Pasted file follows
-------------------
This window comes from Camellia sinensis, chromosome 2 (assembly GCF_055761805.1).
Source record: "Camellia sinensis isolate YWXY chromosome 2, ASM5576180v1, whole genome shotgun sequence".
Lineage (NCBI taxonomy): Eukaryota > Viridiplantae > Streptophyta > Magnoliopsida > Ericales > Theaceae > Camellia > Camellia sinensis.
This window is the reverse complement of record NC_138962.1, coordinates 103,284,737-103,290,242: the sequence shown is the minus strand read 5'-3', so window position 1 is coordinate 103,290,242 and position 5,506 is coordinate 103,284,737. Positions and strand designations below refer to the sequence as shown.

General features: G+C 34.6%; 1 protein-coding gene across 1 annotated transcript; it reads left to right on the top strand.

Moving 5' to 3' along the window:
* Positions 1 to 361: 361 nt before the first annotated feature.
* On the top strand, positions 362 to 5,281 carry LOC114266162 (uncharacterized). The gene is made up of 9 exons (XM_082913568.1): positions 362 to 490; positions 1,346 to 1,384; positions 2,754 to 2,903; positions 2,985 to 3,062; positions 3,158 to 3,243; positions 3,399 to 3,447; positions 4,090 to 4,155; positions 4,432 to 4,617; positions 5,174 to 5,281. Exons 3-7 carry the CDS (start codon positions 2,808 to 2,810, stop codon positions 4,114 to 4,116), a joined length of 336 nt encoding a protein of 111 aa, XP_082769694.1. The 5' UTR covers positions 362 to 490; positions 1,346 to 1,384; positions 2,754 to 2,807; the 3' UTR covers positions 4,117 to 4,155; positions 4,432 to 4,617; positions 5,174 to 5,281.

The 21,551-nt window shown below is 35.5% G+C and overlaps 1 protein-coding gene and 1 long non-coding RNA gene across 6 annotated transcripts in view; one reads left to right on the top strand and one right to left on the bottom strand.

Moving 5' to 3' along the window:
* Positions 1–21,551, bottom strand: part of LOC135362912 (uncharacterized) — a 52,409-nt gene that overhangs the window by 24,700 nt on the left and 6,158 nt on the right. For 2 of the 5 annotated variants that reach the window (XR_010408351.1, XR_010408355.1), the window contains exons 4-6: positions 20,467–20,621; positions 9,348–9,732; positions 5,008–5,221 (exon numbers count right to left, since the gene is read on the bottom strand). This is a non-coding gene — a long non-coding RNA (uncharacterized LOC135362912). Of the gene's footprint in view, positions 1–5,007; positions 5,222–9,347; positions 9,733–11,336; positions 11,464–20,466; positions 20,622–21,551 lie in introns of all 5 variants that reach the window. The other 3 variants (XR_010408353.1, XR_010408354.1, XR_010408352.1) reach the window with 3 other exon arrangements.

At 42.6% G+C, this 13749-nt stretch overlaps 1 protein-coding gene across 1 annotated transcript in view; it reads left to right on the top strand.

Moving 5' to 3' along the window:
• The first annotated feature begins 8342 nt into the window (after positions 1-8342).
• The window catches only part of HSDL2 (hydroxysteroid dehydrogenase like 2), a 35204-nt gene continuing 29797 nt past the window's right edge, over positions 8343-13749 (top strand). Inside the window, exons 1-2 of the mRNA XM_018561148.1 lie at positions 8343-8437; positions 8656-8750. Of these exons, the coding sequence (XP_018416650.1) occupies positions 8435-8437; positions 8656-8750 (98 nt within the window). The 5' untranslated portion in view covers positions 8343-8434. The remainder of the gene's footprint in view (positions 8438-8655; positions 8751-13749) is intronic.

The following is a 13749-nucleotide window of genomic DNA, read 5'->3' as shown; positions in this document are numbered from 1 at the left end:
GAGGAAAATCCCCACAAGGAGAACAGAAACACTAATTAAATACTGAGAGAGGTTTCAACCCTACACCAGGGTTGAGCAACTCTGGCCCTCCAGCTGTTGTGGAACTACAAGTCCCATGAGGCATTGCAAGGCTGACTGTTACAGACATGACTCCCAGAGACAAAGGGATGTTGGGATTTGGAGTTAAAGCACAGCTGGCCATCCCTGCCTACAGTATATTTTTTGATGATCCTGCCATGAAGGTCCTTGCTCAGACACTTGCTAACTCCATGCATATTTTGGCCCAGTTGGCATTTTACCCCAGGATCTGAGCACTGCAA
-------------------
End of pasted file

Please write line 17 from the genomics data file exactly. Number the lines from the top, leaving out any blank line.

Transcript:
GAGGAAAATCCCCACAAGGAGAACAGAAACACTAATTAAATACTGAGAGAGGTTTCAACCCTACACCAGGGTTGAGCAACTCTGGCCCTCCAGCTGTTGTGGAACTACAAGTCCCATGAGGCATTGCAAGGCTGACTGTTACAGACATGACTCCCAGAGACAAAGGGATGTTGGGATTTGGAGTTAAAGCACAGCTGGCCATCCCTGCCTACAGTATATTTTTTGATGATCCTGCCATGAAGGTCCTTGCTCAGACACTTGCTAACTCCATGCATATTTTGGCCCAGTTGGCATTTTACCCCAGGATCTGAGCACTGCAA